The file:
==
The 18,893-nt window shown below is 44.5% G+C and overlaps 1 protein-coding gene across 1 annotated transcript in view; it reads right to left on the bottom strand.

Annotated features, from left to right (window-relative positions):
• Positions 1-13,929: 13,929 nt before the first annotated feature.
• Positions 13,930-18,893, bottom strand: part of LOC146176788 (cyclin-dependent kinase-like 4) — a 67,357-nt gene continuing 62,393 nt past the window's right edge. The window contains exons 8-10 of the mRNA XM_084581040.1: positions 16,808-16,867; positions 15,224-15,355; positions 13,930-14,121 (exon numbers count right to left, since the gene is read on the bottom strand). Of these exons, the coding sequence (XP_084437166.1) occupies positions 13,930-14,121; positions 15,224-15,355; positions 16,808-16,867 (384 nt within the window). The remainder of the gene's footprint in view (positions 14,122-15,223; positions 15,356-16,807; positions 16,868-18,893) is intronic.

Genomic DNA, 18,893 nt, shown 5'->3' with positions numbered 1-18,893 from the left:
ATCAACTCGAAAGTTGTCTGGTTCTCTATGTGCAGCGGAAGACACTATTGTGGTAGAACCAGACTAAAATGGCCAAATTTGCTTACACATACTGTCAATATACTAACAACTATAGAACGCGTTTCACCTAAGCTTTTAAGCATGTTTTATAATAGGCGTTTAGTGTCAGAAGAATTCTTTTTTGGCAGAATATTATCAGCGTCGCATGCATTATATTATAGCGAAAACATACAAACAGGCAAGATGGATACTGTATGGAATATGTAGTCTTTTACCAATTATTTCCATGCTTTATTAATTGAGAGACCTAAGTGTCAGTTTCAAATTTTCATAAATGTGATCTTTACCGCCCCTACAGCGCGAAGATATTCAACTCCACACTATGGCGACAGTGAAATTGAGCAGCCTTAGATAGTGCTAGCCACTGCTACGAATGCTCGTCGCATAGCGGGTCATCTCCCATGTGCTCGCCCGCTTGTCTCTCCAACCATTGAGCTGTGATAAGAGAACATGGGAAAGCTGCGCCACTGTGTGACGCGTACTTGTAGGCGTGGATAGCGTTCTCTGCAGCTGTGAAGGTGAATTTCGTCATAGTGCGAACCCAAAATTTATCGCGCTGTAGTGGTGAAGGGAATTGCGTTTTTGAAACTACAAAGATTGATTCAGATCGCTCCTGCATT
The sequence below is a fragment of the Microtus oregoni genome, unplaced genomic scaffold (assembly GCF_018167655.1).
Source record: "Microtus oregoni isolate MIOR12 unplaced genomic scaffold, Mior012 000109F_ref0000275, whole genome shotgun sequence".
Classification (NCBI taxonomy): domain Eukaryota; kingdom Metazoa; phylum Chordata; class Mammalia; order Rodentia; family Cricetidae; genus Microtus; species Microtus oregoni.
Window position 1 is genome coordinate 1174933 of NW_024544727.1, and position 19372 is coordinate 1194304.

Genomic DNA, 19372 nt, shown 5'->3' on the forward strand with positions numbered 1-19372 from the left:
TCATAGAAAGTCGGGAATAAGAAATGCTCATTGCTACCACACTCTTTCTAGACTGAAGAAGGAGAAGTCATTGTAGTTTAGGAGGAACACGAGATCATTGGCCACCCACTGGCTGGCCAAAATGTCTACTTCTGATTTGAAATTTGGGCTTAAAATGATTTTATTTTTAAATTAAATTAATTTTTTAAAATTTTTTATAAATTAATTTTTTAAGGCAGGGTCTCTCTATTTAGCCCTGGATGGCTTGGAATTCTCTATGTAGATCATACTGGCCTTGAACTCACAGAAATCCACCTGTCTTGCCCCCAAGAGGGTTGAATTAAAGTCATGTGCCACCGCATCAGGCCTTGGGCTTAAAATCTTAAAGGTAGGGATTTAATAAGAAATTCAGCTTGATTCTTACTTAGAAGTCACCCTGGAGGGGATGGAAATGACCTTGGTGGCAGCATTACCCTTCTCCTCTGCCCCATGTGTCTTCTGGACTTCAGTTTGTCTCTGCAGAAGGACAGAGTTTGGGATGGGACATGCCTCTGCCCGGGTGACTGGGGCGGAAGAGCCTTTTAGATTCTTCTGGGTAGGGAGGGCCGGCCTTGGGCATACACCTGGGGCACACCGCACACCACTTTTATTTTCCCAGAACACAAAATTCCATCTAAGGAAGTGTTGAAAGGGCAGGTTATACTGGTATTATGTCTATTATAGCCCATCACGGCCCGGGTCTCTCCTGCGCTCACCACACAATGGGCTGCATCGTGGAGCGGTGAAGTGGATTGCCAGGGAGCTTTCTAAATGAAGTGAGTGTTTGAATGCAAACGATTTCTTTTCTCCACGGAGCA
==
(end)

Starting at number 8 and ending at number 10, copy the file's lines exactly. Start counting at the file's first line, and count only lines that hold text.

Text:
Source record: "Microtus oregoni isolate MIOR12 unplaced genomic scaffold, Mior012 000109F_ref0000275, whole genome shotgun sequence".
Classification (NCBI taxonomy): domain Eukaryota; kingdom Metazoa; phylum Chordata; class Mammalia; order Rodentia; family Cricetidae; genus Microtus; species Microtus oregoni.
Window position 1 is genome coordinate 1174933 of NW_024544727.1, and position 19372 is coordinate 1194304.